In the past, late fees were seen as a method of ensuring that our books were returned and that people were responsible when borrowing materials. It is, however, more complex than that—fines neither raise funds nor align with public libraries’ purpose. In fact, charging late fees for overdue materials is doing more harm than good.
We can use Reader’s Advisory to both ensure that our communities feel seen and that they discover new voices and cultures by working on polices, merchandising, book lists, and handselling.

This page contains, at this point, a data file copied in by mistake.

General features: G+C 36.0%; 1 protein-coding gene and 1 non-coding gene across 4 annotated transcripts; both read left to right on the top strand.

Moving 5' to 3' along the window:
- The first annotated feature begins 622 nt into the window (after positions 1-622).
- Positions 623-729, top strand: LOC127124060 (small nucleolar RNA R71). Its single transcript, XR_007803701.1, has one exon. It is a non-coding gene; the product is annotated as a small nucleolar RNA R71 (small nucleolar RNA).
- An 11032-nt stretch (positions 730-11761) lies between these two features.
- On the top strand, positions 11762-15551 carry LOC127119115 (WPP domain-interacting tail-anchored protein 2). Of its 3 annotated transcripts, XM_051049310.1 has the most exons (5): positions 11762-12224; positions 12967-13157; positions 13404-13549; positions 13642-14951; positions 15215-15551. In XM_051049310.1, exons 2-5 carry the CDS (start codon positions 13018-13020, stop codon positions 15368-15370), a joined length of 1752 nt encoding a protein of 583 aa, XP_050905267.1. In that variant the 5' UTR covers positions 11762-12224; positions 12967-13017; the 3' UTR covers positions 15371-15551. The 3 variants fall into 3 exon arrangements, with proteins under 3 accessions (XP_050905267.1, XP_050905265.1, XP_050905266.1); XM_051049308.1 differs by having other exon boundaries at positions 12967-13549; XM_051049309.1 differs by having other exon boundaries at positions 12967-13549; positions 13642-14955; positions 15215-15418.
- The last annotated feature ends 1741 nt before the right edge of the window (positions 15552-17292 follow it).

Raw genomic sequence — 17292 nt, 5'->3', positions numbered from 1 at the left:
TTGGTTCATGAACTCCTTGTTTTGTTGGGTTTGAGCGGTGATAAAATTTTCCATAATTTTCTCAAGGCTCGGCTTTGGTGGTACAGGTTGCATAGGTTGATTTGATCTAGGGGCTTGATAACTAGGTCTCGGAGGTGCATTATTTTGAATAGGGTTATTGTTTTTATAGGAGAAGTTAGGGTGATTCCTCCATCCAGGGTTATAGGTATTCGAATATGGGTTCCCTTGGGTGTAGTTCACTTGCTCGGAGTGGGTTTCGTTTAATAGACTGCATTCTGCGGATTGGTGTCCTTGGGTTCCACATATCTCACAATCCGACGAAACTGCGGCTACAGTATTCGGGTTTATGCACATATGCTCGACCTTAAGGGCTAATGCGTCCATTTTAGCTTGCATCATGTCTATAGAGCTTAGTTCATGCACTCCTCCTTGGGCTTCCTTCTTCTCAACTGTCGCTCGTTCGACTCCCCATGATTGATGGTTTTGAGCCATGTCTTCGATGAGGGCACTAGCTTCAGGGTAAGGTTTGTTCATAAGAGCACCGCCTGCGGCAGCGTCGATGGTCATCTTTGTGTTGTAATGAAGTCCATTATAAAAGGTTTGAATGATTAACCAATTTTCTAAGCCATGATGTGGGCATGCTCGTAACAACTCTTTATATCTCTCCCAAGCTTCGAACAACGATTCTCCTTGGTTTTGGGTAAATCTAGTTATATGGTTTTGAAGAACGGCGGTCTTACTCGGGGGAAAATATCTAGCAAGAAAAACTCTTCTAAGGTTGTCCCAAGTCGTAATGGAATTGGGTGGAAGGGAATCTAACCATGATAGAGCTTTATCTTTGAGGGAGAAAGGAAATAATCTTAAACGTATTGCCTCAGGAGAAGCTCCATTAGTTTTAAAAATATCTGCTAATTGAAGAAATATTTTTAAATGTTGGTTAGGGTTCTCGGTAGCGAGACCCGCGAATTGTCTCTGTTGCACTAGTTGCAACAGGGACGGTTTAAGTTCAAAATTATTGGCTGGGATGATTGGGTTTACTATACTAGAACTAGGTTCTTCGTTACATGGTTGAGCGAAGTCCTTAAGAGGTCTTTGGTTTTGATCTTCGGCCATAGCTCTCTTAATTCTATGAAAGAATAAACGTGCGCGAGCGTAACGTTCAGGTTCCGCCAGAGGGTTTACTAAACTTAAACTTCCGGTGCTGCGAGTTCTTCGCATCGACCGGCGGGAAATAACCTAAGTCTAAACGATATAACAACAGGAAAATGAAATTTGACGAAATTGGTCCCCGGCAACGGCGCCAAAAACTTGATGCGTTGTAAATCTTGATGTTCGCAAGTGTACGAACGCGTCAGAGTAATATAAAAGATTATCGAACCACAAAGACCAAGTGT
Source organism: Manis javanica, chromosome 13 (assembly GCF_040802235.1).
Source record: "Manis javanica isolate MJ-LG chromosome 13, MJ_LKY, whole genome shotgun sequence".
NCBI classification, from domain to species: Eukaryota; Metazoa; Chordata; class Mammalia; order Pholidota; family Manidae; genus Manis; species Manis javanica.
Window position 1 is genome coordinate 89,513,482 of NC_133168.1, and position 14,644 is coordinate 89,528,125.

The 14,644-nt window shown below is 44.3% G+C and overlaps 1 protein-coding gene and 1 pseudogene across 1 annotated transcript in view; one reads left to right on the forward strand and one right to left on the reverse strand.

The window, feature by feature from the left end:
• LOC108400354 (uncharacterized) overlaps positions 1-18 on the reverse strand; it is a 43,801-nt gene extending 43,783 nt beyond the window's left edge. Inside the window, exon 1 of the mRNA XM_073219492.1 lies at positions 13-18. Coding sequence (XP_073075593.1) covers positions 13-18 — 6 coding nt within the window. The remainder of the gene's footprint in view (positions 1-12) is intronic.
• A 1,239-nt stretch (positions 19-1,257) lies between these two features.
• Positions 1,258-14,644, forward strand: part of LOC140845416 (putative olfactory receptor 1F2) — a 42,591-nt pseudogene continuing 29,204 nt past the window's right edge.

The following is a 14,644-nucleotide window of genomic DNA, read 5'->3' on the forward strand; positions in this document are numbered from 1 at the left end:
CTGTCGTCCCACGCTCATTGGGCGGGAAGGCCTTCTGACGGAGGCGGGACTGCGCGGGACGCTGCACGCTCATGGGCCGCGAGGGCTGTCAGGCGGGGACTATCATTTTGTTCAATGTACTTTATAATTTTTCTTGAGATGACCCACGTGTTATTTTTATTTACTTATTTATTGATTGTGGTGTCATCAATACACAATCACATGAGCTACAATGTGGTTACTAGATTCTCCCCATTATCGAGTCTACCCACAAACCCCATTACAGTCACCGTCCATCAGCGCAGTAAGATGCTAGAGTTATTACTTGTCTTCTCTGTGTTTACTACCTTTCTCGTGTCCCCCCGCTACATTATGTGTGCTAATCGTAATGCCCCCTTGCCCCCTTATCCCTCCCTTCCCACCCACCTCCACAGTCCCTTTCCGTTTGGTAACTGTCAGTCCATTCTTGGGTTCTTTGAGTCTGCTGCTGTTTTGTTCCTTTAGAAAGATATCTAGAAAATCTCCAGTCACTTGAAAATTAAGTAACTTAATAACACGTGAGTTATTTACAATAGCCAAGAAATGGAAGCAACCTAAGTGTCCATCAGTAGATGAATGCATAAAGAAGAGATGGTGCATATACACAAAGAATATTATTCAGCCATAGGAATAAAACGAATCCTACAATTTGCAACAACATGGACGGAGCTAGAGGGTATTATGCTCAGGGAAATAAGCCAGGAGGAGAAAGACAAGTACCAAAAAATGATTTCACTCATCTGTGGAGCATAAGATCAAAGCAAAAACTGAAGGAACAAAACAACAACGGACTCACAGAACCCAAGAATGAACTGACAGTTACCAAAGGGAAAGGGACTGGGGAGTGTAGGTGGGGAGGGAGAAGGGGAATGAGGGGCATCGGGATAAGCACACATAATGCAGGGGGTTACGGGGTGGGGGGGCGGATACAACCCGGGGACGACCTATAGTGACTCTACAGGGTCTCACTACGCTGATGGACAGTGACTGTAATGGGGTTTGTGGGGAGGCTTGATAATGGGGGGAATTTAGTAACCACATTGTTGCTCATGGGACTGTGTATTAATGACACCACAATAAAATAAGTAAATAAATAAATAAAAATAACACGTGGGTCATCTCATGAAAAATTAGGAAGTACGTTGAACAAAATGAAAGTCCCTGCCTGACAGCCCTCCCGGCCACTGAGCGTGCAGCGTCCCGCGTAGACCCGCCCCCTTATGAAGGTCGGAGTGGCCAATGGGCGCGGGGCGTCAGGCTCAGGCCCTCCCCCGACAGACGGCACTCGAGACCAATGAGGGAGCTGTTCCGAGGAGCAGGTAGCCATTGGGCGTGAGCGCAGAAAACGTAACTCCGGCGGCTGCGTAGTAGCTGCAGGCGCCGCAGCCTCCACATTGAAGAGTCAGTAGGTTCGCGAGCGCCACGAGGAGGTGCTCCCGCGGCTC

In Library Land, the pandemic has exposed inherent fragilities including discriminatory class and race based practices. In turn, these praxis reveal that public libraries have a history of being agents of social control and exclusion.
I have been waiting for a statement from my local library on the recent protests aimed at confronting systemic anti-black racism in our North American society and across the Western world. It has been weeks and I am still waiting.
There is a strong need to explicitly acknowledge deeply embedded racist thinking in order to move towards systemic change in public libraries.
At the 2017 Computers in Libraries conference, a librarian asked “Do you use your 3D printer, as a service or resource?" This seemed like…